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Group #3
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  1. Group #3 Characters By: Arielle Plavnick Britta Nancarrow  Mariah Butera Date: 3/15/11 Per:2

  2. Justine Moritz Facts • Adopted into the Frankenstein household at age 12 • Although abandoned by her own family, loved dearly by the Frankenstein’s • Adopted similar qualities/personality traits to Mrs. Frankenstien • Symbolized virtue, purity, and goodness • Confessed to a crime she did not commit and was hanged for it Significance • Justine shows a sharp parallel to “The Creature” and perfectly portrays the difference love can make in a persons life and morals (EPIPHANY) • Signifies the injustice of “judging a book by its cover” • There is always goodness within the evil (situational v.s. personally) Questions • What does Justine’s small role in the novel mean to the overall significance of the novel? • What does the injustice of her murder say about their society in that time?

  3. Justine Moritz •  "I did confess; but I confessed a lie. I confessed, that I might obtain absolution; but now that falsehood lies heavier at my heart than all my other sins…ever since I was condemned, my confessor has besieged me; he threatened and menaced, until I almost began to think that I was the monster that he said I was…” (62) • Her goodness and purity showed the faulty morals, insecurities, and selfishness of Victor because he could have saved her while dooming himself

  4. William Frankenstein Facts • Youngest son of the Frankenstein family • Loved and adored dearly by his family (apple of their eye) • Beautiful outward appearance • First of the “Creature’s” victims Significance • Pushes the creatures first act of cruelty • Brings about the situation that portrays Victor Frankenstein's selfishness, self-hatred, etc. when he wont step forward to protect Justine • Shows the innate inferiority of humans to judge solely on outward appearance Questions • What do you think Williams beauty stood for? (if for anything at all) • Should Williams youth and innocence have protected him from judgments?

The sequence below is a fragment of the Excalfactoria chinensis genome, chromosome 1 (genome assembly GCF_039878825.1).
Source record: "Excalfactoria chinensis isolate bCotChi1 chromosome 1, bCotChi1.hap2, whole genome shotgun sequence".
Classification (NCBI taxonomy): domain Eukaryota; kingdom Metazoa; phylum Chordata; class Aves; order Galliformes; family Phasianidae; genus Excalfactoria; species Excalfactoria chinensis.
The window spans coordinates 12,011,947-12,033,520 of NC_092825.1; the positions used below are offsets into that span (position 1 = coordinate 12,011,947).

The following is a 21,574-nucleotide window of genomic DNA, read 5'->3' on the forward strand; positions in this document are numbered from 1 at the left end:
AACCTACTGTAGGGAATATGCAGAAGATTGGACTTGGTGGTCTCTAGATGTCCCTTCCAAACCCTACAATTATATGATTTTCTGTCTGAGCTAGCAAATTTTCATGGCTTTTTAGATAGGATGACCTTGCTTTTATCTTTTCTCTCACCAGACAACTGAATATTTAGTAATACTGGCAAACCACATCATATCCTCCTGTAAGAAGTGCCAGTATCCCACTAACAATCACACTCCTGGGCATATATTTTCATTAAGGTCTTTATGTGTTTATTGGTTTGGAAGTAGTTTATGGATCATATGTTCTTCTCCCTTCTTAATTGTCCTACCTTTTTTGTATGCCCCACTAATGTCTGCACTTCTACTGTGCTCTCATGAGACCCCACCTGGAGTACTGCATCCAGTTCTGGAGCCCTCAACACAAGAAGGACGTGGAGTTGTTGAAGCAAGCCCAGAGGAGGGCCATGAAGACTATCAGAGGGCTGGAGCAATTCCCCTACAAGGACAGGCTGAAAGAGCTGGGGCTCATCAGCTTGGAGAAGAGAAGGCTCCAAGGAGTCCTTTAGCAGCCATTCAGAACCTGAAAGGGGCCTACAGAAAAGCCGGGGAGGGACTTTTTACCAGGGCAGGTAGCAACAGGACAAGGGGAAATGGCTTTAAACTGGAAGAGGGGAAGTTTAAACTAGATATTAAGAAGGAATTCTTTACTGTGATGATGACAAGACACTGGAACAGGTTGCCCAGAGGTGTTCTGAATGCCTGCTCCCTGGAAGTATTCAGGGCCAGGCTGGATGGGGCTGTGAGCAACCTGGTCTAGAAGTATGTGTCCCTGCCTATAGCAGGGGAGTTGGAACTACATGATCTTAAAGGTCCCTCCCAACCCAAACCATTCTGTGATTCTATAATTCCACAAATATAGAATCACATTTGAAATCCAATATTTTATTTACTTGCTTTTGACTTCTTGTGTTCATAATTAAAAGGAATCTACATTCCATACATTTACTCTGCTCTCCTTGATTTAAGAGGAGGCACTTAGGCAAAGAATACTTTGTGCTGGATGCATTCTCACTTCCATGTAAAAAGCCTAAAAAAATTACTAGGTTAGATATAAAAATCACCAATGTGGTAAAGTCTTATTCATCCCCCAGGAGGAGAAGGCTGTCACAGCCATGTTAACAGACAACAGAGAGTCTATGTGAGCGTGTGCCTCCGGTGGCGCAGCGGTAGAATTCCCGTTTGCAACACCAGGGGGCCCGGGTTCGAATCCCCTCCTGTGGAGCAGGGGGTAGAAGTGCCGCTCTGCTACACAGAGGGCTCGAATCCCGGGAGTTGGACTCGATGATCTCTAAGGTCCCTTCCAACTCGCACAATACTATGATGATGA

5. "He struggled violently. 'Let me go,' he cried; 'monster! ugly wretch! you wish to eat me, and tear me to pieces -- You are an ogre -- Let me go, or I will tell my papa.' (Ch.16) William Frankenstein

  6. M. Waldman Facts • Victor Frankenstein’s chemistry professor • Victor takes the abnormal brain from M. Waldman’s laboratory Significance • Although a minor character, he encourages Victor to excel in science which in effect drives the plot forward • An indirect antagonist in the story because the creation of the monster wouldn’t of been possible without M. Waldman Questions • What do you think Mary Shelley’s point was in making M. Waldman a minor character despite his major importance? • How do you think the book could’ve been different if M. Waldman played a more active role?

  7. M. Waldman “I am happy," said M. Waldman, "to have gained a disciple; and if your application equals your ability, I have no doubt of your success.”

  8. M. Krempe Facts • Victor’s natural philosophy teacher at University of Ingolstadt • Unsympathetic and mocking of Victor’s interest in Alchemy • Tells Victor to start his studies over "M. Krempe was a little squat man, with a gruff voice and repulsive countenance; the teacher, therefore, did not prepossess me in favor of his doctrine.“ Significance • Krempe taught during the age of Enlightenment, while Victor was studying the works of Alchemists of the past • Leads Victor to his work in modern science • Krempe believes that these Alchemist works are outdated just like Victor’s father had said to him when he was younger • Krempe represents the importance of education and the search for knowledge -gives Victor a list of recent books to have him read • Uses the knowledge from Krempe about natural philosophy to create the creature

  9. M. Krempe • “Every instant that you have wasted on those books is utterly and entirely lost. You have burdened your memory with exploded systems and useless names. Good God! in what desert land have you lived, where no one was kind enough to inform you that these fancies, which you have so greedily imbibed, are a thousand years old, and as musty as they are ancient? I little expected, in this enlightened and scientific age, to find a disciple of Albertus Magnus and Paracelsus. My dear sir, you must begin your studies entirely anew."

  10. FIN